She cites two Dutch physicists, J.https://alogmerlale.tk/teen-and-young-adult-dating-and-intimacy-nonfictio/the-future-of-investment-management.pdf
Mary Roach: Spook: Science Tackles The Afterlife
Matla and G. Zaalberg van Zelst, and notes that one worked with a Ouija board.
She hopes that "the question 'What is my full name and that of my partner? How serious is Roach in wondering about life after death?
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Not very. She appears more concerned with comic effects than cosmic ones, and she is constantly on the lookout for bizarre details and turns of phrase.
In the index to a 17th-century medical text by a Paduan physiologist named Sanctorius, she finds "Phlebotomy, why best in autumn" and "Leaping, its consequences. Obviously, Roach's gift for facetiousness serves her well here; "Spook" is dependably witty. And it is populated by vividly evoked oddballs, like Duncan Macdougall, an earlyth-century theorist who supposed that the departing soul would be separated from its body with rapid speed.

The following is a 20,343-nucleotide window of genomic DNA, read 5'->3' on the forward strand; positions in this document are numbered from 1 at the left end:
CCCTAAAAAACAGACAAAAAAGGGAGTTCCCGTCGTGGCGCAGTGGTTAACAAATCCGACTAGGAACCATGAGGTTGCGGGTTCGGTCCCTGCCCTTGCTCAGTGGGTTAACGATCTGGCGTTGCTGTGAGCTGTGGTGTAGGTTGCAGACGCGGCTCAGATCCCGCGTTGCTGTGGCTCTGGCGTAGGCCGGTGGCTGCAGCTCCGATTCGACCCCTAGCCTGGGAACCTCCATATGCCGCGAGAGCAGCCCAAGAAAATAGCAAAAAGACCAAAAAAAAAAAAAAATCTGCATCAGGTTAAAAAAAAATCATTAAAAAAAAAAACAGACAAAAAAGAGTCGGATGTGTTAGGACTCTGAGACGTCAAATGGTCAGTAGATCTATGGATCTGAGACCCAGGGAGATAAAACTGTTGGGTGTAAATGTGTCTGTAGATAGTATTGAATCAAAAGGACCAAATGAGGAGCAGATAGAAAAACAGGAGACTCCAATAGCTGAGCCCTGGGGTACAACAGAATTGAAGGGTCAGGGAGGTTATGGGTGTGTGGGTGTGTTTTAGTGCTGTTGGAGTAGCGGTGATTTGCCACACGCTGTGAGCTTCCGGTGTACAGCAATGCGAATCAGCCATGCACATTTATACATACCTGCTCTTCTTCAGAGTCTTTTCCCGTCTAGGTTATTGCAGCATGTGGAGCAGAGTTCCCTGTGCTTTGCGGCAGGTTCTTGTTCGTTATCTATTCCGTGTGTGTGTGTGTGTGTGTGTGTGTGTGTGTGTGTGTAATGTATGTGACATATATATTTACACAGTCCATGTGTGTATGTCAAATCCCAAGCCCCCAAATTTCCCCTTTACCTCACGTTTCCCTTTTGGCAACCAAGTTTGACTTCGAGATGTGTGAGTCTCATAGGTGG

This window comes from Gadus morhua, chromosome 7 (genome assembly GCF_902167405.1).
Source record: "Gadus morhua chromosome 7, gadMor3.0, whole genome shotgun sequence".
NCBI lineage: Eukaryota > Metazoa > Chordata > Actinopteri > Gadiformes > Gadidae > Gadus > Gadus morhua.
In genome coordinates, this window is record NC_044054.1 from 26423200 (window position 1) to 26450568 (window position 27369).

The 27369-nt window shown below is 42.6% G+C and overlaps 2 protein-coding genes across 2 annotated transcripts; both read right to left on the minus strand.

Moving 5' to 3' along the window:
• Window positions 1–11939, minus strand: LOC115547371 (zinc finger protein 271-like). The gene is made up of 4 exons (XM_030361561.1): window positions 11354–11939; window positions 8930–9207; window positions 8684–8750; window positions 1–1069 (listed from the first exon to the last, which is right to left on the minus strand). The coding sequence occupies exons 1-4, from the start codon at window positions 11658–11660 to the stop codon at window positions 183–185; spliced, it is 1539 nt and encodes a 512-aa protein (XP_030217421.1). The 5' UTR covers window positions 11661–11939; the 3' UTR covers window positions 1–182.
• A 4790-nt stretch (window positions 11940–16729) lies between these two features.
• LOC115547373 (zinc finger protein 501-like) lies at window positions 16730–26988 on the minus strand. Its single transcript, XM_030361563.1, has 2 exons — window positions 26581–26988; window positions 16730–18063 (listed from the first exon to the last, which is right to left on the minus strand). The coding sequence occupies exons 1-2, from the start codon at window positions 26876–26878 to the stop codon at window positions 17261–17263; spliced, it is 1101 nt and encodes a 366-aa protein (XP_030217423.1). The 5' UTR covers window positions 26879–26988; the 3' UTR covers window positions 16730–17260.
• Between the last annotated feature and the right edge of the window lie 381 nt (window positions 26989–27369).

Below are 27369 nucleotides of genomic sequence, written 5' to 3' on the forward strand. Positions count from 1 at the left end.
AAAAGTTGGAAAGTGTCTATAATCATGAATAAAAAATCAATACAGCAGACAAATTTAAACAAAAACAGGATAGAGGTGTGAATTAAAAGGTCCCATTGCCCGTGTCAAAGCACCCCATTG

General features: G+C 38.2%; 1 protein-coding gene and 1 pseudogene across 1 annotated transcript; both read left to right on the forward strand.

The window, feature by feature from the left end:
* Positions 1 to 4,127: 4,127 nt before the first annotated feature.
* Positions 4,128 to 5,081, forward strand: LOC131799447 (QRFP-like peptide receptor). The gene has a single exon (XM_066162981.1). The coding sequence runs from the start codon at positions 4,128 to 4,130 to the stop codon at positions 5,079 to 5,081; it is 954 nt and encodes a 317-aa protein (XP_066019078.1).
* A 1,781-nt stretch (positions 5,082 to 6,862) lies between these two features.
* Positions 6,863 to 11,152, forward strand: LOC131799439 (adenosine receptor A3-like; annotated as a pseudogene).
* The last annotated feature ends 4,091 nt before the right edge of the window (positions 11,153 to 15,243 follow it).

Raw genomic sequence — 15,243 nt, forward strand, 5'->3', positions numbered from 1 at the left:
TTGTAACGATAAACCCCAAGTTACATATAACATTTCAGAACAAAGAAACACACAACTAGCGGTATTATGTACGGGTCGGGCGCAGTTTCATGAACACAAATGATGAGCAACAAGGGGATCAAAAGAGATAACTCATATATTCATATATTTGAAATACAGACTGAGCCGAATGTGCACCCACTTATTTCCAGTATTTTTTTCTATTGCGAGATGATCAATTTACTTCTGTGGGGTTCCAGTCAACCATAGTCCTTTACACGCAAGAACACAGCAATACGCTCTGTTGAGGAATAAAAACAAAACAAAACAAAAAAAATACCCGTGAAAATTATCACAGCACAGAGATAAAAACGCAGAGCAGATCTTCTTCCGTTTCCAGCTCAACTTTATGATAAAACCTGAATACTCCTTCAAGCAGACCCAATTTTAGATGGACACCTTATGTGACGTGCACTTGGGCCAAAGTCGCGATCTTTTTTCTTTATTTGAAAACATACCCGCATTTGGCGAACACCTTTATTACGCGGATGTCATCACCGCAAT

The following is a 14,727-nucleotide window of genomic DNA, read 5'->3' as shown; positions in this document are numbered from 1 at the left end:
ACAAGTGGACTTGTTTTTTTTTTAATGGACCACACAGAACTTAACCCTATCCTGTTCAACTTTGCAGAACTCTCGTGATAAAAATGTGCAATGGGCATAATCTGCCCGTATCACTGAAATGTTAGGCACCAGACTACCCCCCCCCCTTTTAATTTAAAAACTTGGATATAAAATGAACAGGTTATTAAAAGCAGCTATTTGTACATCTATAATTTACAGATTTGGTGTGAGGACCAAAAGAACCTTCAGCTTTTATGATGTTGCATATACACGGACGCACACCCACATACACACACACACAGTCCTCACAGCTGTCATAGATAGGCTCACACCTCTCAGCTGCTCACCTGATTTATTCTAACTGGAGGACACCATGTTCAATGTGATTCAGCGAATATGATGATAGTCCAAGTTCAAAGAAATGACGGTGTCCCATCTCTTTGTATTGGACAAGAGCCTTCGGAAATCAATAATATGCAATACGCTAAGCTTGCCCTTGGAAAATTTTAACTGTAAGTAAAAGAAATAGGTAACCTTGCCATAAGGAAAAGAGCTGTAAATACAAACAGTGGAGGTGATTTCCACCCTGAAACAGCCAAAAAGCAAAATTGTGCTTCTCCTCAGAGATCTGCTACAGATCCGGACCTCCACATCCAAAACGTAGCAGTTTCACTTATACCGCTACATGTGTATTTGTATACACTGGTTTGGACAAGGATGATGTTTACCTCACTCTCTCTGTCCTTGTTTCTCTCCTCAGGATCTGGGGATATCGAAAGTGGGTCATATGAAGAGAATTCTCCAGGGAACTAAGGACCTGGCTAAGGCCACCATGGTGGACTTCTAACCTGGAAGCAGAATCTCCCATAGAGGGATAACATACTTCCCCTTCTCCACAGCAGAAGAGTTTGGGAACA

Incredibly frustrating. Four stars for the book. One star for the terrible e-book version. Buy it conventionally!!! Mary Roach is an excellent, talented, and funny writer.
She is by far my favorite author and I have read all 5 of her books, Spook most recently. However, the iBook version of Spook is crap. Mary Roach's insightful and clever footnotes at the bottom of many pages in all of her books aren't formatted that way in iBooks. Rather, they are all grouped together at the end with no correlation to the text and no way to easily switch back and forth…which is a pain anyway.
Images are absent also. It's a heck of a journey and Roach, with one eyebrow mischievously cocked, is a fantastically entertaining tour guide, at once respectful and hilarious, dubious yet probing. And brother, does she bring the facts. Indeed, Spook 's myriad footnotes are nearly as riveting as the principal text. To wit: "In reality, an X-ray of the head could not show the brain, because the skull blocks the rays.
What appeared to be an X-ray of the folds and convolutions of a human brain inside a skull--an image circulated widely in was in fact an X-ray of artfully arranged cat intestines. Medicina statica delved fearlessly into subjects of unprecedented medical eccentricity: 'Cucumbers, how prejudicial,' and the tantalizing 'Leaping, its consequences.
And since, as Roach suggests, each of us has only one go-round, we might as well waste downtime with something thoroughly fun.
Spook: Science Tackles the Afterlife
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